Currently, the labor force includes four generations of workers. This makes learning to manage a multigenerational workforce more critical than ever, especially if you want to create a culture that promotes diversity and inclusion.
When a workforce is united, it has the ability to be more successful. However, the different attributes associated with each generation can create a sense of inherent separation, and sound leadership is required to bridge any of the gaps.
If you want to manage your multigenerational workforce effectively, here are some tips to get you started.
Don’t Force Conformity
Each generation has its own preferences and expectations regarding the workplace. Their views were shaped by their life experiences, such as the shape of the economy during their childhood, and labor market conditions when they landed their first job. Often, their perspective is a substantial part of who they are, and it isn’t something that is likely to change.
If you try to force your employees to conform to a rigid culture or single management style, you will either be met with resistance or find it hard to hire and retain top talent from generations whose needs aren’t being addressed. Instead of attempting to make everyone fit into the same proverbial box, use a more flexible approach that supports workplace harmony.
Learn to recognize each group’s strengths and overall potential without assuming every member of a generation adheres to the stereotypes associated with their age group. Then, create adaptive mechanisms that give every employee a chance to be at their best in the workplace.
Have Varied Performance Management Styles
Members of the baby boomer generation typically have a strong understanding of hierarchical corporate structures. Additionally, they have grown accustomed to formal constructive feedback using traditional mechanisms, like performance reviews, and appreciate having their dedication and work ethic recognized.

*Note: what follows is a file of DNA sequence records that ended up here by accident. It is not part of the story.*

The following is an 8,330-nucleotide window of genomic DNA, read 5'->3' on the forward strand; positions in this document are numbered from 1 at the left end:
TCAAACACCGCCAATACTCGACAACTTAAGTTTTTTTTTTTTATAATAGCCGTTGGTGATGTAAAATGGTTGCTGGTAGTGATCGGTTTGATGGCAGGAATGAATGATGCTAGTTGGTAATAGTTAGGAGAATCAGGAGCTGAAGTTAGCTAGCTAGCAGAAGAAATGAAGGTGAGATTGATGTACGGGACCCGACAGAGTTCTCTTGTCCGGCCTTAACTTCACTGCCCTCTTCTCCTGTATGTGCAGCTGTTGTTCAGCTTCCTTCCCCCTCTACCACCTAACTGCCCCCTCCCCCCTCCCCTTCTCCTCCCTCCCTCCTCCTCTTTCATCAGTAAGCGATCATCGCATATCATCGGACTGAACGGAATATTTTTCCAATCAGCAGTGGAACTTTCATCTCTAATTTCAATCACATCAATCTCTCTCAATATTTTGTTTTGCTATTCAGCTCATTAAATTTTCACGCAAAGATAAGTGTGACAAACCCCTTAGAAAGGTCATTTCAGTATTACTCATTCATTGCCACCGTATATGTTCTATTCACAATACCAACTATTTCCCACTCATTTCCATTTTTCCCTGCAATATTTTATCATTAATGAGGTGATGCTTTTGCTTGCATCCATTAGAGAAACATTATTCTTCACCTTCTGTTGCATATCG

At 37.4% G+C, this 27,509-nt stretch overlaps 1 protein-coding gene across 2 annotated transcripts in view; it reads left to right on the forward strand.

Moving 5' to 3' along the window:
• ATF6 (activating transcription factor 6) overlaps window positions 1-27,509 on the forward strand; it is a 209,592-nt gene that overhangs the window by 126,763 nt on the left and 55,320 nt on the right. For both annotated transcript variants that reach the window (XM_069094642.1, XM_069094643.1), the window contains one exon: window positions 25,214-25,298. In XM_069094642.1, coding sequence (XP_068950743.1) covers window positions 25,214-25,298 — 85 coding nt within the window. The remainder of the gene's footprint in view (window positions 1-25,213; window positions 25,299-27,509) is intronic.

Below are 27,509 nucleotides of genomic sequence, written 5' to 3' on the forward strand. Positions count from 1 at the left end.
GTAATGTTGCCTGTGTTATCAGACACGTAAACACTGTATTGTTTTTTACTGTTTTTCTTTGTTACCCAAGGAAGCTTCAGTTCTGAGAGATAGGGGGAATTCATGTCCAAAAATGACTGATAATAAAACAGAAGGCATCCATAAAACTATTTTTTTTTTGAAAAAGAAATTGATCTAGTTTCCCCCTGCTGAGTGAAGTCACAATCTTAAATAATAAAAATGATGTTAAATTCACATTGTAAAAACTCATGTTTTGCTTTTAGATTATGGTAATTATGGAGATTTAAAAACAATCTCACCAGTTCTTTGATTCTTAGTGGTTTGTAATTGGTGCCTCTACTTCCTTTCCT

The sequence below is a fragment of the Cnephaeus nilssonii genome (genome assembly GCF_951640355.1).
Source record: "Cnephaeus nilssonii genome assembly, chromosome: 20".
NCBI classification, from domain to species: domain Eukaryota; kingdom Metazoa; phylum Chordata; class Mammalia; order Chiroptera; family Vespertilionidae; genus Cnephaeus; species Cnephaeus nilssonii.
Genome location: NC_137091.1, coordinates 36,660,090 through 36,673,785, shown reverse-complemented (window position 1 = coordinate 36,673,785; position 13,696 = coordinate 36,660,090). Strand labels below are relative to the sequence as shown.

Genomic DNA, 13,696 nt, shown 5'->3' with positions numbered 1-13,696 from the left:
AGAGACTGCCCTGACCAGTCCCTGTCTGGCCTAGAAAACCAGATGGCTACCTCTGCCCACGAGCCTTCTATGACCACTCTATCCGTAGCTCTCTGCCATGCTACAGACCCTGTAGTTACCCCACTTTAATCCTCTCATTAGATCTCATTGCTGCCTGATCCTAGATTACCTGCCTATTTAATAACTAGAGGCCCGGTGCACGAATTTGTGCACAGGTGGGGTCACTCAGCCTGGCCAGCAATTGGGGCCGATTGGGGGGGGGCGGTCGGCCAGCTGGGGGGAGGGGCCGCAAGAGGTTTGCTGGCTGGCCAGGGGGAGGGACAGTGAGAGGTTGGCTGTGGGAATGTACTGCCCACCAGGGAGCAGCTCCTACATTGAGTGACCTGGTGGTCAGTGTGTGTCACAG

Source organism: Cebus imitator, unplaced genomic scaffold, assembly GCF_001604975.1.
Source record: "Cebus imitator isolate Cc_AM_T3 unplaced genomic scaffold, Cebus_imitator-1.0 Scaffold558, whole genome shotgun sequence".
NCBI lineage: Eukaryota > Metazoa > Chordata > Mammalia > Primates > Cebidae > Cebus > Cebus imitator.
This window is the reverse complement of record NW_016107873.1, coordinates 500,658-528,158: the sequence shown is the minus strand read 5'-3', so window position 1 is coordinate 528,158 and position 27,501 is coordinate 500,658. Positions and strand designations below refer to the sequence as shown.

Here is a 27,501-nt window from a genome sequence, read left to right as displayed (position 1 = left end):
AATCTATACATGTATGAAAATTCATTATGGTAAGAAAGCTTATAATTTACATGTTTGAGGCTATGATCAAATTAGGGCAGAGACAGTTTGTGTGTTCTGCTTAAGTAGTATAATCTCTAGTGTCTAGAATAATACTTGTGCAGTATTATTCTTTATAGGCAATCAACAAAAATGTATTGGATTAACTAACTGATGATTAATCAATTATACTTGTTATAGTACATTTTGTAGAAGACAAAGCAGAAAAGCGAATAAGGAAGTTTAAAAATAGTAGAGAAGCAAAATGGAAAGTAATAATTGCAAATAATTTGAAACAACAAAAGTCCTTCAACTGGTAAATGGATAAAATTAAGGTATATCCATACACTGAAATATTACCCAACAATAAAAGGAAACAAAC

However, members of generations X, Y, and Z aren’t as receptive to authoritarian leadership styles, leading them to receive less value from more formal performance management approaches. Instead, they prefer immediate feedback, both positive and negative, to let them know if they are headed in the right direction or need to make a change.
By adjusting your performance management style to the employee’s needs, you can increase the odds they will remain on track and improve in weak areas. When possible, combine both approaches to create a universal system that ensures formal reviews are properly documented and conducted, and that immediate concerns or moments that justify praise aren’t missed.
Ultimately, managing a multigenerational workforce doesn’t have to be a challenge. As long as you work to recognize the uniqueness of each part of your team and adjust your approach to ensure they can always be at their best, you can ensure that everyone’s needs are successfully addressed.
If you would like more tips for effectively managing a multigenerational workforce, the team at The Squires Group can help. Contact us to speak with one of our knowledgeable team members today and see how our workforce management expertise can benefit you.